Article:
I figured this would be an interesting topic for the week for two reasons – one based on recent chats with Katie about ingredients for future awesome MySuperFoods products and the other based on my recent trips to Whole Foods and the local grocery store to find a sea of available “flour” products. Choosing flour alternatives in cooking and baking has its benefits for many reasons (I’ll get into that soon), and something I started doing several years ago when I embarked on my food revolution. However, it seems as if each time I enter the “flour” aisle, more and more white flour substitutes are lining the shelves. There are flours made from everything, it seems – garbanzo bean flour, amaranth flour, rice flour, coconut flour…and the list goes on. I am leery sometimes to see what will appear next…..but most of all, what the heck do you make out of these finely ground concoctions?
Nonetheless, the whole challenge didn’t/doesn’t deter me from trying new things. If anything, I am pleased to find recipes where some other genius found a way to replace these flour alternatives in many of my favorite baked goods, etc. What I have discovered is the new versions taste better, are healthier, and something I would not think twice to serve my 1 year-old. With the rise of gluten intolerance and sensitivity amongst many individuals today (not to mention carbohydrate overloading and childhood & adult obesity), finding alternatives to good ‘ol processed flour makes sense. Besides, you can have fun standing in the flour aisle staring at the plethora of choices looking like you’re about to get sucked into the unknown. Thanks to sources like: and , here is a little compilation of t different flour alternative choices out there, their health benefits, and some recipe links so you can knock yourself out trying some new things (you know, because I am sure you have a ton of free time on your hands to do that).
• Almond flour (one of my favorites!) – is made by grinding blanched almonds into a fine powder (skins removed). The consistency is more like corn meal than wheat flour. You can find extra fine Italian Almond Flour which has more flavor, but can be very pricey. Baking with almond flour requires using more eggs to provide more structure. Use it in cakes, cookies, and other sweet baked goods. You can make it yourself by placing blanched almonds in a Vitamix or high power blender.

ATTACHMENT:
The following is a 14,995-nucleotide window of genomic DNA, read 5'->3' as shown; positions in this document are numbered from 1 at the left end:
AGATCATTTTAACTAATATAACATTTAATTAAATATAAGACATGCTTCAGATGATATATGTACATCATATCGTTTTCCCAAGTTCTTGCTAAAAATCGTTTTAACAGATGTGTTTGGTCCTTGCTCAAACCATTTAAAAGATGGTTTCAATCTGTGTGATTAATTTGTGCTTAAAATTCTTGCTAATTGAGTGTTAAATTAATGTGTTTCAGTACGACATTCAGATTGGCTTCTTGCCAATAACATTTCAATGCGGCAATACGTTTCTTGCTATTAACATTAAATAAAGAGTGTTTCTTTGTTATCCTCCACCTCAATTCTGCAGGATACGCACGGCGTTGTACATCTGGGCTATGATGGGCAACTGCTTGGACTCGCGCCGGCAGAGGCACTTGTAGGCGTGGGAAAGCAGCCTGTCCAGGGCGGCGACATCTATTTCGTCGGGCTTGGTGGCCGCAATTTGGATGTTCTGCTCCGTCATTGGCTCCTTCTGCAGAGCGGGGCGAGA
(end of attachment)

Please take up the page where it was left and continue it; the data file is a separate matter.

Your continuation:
• Amaranth flour – Amaranth flour is made from the seed of the Amaranth plant, which is a leafy vegetable. Amaranth seeds are very high in protein, which makes a nutritious flour for baking. Alternative names: African spinach, Chinese spinach, Indian spinach, elephants ear.
• Coconut flour (one of my personal favorites!) – This flour made from the ground meat of the coconut is ideal for both types of dieting. It contains no gluten and is nearly carbohydrate free. It’s a delicious alternative to wheat and other grain flours. It is very high in fiber, low in digestible carbohydrates and a good source of protein. It gives baked goods a rich, springy texture but needs a lot more liquid than other flours. Replace up to 20% of the flour called for in a recipe with Coconut Flour, adding an equivalent amount of additional liquid to the recipe. You will not need as much sugar when using this flour as the coconut has a natural sweetness.
• Corn flour – Corn flour is milled from corn into a fine, white powder, and is used for thickening recipes and sauces. It has a bland taste, and therefore is used in conjunction with other ingredients that will impart flavor to the recipe. It also works very well when mixed with other flours, for example when making fine batters for tempura. Some types of corn flour are milled from wheat but are labeled wheaten corn flour. Alternative name: cornstarch.
• Xanthan Gum – is a natural, complex carbohydrate made from a tiny microorganism called Xanthomonas campestris. Using about 1/4 tsp in bread and other gluten-free baked goods adds volume and viscosity which usually comes from the gluten in wheat. It is also used as a thickener and emulsifier in dairy products, salad dressings, and other foods.
According to theholisticchef.blogspot.com **My favorite blend for gluten free baking is 1 cup rice flour, 1/2 cup tapioca flour, 1/2 cup potato flour, 3/4 cup sorghum flour. Mix flours and keep in an airtight container and replace for an equal amount of flour in your recipe of choice. Sometimes I add a little quinoa or millet flour as well. These flours come out best when there are eggs in the recipe and do not come out as good with egg replacers.
For ideas of what to do with Coconut and Almond Flours, check out Elana’s Pantry at . She uses them exclusively because of their higher protein content.
Now go throw some flour on your face and look like you’ve been busy in the kitchen. I hope this helps clear up some of the confusion over all of the flour alternatives out there (or if you’re reading this thinking you were never confused in the first place and really could care less about flour alternatives, maybe I’ve piqued your interest a little?!?). If anything, realize there are healthier alternatives out there than the standard refined white flour. You can make all kinds of goodies for your family and not feel like you’re pumping them full of processed mayhem.